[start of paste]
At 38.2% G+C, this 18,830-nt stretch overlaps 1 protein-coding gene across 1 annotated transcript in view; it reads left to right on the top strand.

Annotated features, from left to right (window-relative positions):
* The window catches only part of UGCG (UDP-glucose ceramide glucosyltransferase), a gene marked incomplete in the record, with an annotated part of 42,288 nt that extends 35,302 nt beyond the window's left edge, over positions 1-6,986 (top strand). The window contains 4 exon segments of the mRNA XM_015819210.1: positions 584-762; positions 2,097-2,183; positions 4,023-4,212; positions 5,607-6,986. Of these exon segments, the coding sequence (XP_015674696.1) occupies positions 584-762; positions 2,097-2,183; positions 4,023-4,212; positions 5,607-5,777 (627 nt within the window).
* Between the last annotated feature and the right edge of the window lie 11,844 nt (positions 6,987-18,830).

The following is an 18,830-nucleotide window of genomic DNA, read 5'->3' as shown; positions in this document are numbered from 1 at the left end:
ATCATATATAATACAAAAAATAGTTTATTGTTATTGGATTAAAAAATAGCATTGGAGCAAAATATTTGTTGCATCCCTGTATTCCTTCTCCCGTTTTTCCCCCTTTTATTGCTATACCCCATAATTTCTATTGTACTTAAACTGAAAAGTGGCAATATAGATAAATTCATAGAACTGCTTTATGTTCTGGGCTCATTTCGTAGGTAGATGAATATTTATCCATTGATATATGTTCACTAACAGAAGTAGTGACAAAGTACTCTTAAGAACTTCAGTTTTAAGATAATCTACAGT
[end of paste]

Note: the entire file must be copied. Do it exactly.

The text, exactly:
At 38.2% G+C, this 18,830-nt stretch overlaps 1 protein-coding gene across 1 annotated transcript in view; it reads left to right on the top strand.

Annotated features, from left to right (window-relative positions):
* The window catches only part of UGCG (UDP-glucose ceramide glucosyltransferase), a gene marked incomplete in the record, with an annotated part of 42,288 nt that extends 35,302 nt beyond the window's left edge, over positions 1-6,986 (top strand). The window contains 4 exon segments of the mRNA XM_015819210.1: positions 584-762; positions 2,097-2,183; positions 4,023-4,212; positions 5,607-6,986. Of these exon segments, the coding sequence (XP_015674696.1) occupies positions 584-762; positions 2,097-2,183; positions 4,023-4,212; positions 5,607-5,777 (627 nt within the window).
* Between the last annotated feature and the right edge of the window lie 11,844 nt (positions 6,987-18,830).

The following is an 18,830-nucleotide window of genomic DNA, read 5'->3' as shown; positions in this document are numbered from 1 at the left end:
ATCATATATAATACAAAAAATAGTTTATTGTTATTGGATTAAAAAATAGCATTGGAGCAAAATATTTGTTGCATCCCTGTATTCCTTCTCCCGTTTTTCCCCCTTTTATTGCTATACCCCATAATTTCTATTGTACTTAAACTGAAAAGTGGCAATATAGATAAATTCATAGAACTGCTTTATGTTCTGGGCTCATTTCGTAGGTAGATGAATATTTATCCATTGATATATGTTCACTAACAGAAGTAGTGACAAAGTACTCTTAAGAACTTCAGTTTTAAGATAATCTACAGT